In 1963, Pepsi-Cola kicked off a TV, radio, print and billboard campaign that made advertising history. Pepsi showed young people motorcycling, skiing, surfboarding and flirting. The product itself was barely described except as the choice of “livelier, active people,” with “the young view of things.” The campaign’s tagline: “Come alive! You’re in the Pepsi generation!”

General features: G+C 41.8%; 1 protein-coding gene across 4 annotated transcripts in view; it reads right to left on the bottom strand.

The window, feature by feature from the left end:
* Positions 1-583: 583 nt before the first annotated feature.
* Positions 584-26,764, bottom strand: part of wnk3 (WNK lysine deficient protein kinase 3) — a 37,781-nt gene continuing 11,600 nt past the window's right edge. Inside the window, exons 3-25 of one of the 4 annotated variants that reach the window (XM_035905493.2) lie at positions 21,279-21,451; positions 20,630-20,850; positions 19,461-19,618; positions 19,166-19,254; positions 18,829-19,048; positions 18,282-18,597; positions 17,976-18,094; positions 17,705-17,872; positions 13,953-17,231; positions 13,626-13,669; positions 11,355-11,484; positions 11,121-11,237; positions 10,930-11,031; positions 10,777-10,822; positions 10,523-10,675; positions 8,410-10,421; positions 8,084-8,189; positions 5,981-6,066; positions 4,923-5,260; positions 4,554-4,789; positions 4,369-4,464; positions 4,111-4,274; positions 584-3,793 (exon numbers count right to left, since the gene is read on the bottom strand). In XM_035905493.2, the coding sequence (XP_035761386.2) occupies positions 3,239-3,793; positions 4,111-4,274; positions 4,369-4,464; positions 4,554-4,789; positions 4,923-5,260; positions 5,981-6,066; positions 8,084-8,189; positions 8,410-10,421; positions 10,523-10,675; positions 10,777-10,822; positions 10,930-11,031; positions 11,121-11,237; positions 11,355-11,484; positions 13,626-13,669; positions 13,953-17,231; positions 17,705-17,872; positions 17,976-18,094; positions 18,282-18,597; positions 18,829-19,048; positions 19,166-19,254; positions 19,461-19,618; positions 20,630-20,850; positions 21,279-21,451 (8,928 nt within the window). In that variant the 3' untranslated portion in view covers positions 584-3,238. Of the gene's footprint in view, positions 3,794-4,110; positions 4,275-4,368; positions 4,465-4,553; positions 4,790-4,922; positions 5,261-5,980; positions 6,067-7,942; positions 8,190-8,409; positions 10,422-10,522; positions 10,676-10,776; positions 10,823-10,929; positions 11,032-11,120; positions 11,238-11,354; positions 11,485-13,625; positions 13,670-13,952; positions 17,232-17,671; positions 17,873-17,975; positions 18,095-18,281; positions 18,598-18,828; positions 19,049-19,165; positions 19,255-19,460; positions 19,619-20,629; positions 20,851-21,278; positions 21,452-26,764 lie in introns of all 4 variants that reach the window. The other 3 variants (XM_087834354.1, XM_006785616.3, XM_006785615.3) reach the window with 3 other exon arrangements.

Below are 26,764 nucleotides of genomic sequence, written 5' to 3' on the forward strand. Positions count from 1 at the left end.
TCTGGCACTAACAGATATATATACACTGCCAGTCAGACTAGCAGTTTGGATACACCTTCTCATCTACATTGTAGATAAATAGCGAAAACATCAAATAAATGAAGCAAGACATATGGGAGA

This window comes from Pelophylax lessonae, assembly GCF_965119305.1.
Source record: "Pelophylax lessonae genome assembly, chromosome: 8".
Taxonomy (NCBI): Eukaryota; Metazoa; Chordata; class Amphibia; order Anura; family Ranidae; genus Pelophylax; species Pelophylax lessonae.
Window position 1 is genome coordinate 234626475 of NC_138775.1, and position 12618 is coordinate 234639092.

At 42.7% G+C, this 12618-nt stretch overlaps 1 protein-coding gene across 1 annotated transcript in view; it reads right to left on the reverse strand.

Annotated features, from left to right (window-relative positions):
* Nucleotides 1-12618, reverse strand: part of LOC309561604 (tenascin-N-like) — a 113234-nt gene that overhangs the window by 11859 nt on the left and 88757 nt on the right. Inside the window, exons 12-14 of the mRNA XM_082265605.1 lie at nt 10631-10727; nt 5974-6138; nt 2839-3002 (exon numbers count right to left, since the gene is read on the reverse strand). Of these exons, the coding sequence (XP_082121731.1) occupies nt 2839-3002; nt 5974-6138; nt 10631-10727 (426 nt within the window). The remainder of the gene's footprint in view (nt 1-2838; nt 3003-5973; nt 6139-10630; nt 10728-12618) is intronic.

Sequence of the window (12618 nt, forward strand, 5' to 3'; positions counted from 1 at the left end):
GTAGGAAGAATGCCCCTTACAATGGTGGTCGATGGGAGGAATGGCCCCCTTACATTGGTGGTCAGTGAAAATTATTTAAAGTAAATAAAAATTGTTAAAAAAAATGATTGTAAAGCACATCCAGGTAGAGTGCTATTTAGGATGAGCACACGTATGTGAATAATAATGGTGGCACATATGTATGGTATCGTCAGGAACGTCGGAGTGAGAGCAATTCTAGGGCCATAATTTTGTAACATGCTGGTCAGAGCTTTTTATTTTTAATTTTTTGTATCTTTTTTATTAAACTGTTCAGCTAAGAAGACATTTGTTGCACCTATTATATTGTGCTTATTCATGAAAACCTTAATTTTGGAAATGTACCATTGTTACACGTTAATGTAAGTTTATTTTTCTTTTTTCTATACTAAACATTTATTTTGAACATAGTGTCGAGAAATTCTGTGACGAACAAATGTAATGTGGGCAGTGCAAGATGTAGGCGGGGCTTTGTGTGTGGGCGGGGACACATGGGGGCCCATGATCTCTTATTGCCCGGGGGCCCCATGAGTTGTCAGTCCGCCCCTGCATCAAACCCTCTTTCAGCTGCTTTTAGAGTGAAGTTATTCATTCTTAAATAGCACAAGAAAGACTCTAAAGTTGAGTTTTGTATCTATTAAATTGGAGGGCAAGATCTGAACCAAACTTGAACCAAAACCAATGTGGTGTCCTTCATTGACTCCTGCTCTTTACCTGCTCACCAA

The campaign didn’t just speak to a generation — it defined the generation. It was a rebuff of the past and a shared project of youthful freedom and fun. The “Encyclopedia of Major Marketing Campaigns” puts it this way: “In a stunning reversal of conventional advertising wisdom, Pepsi made the consumer – not the product – the hero of its ads and, in the process, sold viewers this portrait of themselves.”
It came at the right time just as the first baby boomers were entering their teenage years. Twenty years later, the boomers would comprise history’s largest middle class, and Pepsi would be marketing to their kids.